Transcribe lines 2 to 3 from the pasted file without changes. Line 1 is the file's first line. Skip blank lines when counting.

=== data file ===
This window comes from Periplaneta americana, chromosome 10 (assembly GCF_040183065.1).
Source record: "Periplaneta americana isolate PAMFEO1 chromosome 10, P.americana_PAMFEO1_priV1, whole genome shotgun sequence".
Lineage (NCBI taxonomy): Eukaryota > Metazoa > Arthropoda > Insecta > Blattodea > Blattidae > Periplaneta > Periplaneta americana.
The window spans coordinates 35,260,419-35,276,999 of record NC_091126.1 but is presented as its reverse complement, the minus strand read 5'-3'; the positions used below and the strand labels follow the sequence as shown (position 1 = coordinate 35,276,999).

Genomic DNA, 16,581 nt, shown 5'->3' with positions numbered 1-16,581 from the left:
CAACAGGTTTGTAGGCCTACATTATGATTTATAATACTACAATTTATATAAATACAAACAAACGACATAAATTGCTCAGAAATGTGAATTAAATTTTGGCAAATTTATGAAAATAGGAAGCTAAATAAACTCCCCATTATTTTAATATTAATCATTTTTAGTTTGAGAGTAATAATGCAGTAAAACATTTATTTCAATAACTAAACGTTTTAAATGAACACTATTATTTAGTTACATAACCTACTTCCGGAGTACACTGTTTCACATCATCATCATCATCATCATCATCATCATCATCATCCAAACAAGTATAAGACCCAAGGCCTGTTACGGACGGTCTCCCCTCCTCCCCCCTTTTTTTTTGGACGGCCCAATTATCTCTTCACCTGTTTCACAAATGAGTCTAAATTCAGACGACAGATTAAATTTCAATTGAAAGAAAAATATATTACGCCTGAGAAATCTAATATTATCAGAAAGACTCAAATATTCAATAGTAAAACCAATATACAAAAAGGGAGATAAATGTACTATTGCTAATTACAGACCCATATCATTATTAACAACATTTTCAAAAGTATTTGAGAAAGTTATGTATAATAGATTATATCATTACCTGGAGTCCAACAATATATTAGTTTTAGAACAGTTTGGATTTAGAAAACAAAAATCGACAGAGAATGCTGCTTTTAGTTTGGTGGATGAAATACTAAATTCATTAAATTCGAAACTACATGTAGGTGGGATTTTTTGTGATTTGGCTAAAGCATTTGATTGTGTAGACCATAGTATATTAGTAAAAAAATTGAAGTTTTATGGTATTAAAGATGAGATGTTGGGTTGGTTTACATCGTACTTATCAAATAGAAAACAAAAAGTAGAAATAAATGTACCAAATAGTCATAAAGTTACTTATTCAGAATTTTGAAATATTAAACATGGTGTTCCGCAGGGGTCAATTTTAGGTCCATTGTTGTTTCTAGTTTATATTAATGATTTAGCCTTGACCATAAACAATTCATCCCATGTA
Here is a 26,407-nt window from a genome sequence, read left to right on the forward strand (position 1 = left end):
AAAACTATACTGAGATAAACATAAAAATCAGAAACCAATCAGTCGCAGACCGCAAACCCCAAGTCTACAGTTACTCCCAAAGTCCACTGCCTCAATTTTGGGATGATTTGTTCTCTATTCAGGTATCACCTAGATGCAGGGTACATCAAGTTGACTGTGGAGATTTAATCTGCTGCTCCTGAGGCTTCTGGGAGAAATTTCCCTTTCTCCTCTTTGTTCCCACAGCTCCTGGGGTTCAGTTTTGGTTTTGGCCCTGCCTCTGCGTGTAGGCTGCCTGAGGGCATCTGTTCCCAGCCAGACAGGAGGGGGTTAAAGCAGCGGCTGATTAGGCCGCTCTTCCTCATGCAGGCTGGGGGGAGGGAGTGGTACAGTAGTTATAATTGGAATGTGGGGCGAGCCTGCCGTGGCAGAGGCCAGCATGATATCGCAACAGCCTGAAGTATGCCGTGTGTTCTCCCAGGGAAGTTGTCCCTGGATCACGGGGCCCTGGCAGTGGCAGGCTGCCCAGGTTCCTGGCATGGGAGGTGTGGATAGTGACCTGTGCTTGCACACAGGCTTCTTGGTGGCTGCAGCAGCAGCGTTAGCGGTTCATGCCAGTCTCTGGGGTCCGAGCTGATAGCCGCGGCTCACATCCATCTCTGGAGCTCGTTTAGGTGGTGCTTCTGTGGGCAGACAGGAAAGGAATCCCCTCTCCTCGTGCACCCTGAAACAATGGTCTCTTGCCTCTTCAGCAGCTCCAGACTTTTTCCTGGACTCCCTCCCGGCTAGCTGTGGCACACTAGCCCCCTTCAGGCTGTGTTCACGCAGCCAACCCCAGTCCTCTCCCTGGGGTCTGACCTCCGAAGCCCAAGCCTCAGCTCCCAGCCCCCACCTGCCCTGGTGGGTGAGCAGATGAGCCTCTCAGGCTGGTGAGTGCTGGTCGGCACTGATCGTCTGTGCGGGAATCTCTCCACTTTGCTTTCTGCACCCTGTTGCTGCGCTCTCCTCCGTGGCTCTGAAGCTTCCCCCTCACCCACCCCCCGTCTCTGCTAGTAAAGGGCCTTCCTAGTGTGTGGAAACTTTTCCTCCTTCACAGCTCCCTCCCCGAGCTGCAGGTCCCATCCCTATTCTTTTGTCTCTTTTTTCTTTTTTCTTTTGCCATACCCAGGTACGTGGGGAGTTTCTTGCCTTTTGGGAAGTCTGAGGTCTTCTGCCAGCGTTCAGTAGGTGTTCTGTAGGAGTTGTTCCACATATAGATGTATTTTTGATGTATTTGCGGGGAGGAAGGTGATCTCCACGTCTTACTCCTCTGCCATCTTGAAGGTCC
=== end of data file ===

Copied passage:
Source record: "Periplaneta americana isolate PAMFEO1 chromosome 10, P.americana_PAMFEO1_priV1, whole genome shotgun sequence".
Lineage (NCBI taxonomy): Eukaryota > Metazoa > Arthropoda > Insecta > Blattodea > Blattidae > Periplaneta > Periplaneta americana.